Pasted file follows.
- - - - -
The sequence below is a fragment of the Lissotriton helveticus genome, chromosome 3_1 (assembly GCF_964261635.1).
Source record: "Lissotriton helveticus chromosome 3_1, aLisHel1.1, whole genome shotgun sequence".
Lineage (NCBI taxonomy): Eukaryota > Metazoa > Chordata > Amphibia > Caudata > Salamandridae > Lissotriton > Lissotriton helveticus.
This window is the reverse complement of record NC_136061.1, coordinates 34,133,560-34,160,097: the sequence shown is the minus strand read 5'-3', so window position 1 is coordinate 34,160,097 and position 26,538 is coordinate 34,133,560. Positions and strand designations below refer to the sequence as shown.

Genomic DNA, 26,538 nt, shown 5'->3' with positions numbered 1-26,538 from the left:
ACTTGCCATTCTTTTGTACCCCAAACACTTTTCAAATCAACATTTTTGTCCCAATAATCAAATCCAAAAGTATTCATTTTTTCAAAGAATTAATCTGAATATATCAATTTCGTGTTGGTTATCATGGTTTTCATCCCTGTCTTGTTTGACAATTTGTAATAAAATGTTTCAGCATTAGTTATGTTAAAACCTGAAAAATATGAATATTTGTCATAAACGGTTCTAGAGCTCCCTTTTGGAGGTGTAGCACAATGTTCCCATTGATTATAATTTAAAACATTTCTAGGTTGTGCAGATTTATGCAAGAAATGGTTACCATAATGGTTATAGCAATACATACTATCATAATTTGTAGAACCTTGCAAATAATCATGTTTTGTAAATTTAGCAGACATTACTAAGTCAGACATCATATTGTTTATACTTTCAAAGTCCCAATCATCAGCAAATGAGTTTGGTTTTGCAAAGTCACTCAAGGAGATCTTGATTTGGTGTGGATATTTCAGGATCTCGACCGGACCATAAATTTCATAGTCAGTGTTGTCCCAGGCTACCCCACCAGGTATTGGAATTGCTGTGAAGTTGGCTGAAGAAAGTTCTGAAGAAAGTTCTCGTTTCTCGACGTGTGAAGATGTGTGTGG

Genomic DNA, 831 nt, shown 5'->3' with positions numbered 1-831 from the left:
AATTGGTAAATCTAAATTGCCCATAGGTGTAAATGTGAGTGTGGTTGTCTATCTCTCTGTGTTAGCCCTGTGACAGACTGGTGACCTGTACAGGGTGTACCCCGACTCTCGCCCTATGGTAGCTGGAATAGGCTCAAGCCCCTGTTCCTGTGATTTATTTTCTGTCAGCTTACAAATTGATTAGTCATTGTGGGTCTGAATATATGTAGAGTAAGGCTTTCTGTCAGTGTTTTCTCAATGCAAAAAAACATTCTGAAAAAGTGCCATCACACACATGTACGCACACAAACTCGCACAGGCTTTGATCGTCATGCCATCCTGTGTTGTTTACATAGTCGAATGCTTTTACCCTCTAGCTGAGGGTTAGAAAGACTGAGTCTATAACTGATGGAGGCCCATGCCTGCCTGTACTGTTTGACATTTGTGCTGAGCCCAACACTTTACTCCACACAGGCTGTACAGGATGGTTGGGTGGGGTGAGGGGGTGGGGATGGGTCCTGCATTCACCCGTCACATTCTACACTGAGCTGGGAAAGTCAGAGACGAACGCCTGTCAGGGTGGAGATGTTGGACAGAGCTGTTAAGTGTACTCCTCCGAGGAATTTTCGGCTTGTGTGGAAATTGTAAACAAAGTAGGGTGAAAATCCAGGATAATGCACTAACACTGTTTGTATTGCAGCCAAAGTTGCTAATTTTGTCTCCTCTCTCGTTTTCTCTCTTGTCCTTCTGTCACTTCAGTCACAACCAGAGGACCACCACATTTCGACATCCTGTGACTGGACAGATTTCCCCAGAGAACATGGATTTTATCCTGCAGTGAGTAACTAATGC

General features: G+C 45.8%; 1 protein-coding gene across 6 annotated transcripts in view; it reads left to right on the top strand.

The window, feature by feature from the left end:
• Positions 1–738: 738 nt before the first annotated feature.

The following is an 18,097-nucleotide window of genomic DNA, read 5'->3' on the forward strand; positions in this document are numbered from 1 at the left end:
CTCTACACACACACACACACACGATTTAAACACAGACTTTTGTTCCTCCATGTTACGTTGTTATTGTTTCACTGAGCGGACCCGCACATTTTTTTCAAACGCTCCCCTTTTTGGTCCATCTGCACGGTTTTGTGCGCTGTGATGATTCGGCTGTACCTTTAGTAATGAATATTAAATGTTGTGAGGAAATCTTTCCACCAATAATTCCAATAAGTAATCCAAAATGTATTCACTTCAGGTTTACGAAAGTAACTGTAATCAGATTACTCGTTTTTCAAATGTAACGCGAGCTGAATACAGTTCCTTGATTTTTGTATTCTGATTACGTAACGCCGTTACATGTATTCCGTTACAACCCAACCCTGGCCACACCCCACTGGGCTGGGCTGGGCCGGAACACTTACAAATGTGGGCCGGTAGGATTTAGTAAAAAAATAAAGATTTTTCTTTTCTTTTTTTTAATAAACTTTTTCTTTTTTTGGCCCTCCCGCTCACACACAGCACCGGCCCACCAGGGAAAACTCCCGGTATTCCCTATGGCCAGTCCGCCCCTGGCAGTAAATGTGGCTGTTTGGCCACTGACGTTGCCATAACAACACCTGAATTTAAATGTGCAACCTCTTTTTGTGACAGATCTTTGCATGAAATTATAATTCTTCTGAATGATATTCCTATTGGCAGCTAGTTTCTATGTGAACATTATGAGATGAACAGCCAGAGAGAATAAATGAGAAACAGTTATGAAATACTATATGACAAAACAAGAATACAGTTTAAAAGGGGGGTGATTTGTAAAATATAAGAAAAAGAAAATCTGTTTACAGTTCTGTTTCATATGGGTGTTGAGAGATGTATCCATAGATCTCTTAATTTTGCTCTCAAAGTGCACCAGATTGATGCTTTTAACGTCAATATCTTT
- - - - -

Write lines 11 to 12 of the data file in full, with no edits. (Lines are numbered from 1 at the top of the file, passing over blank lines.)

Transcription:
• Positions 1–738: 738 nt before the first annotated feature.

The following is an 18,097-nucleotide window of genomic DNA, read 5'->3' on the forward strand; positions in this document are numbered from 1 at the left end: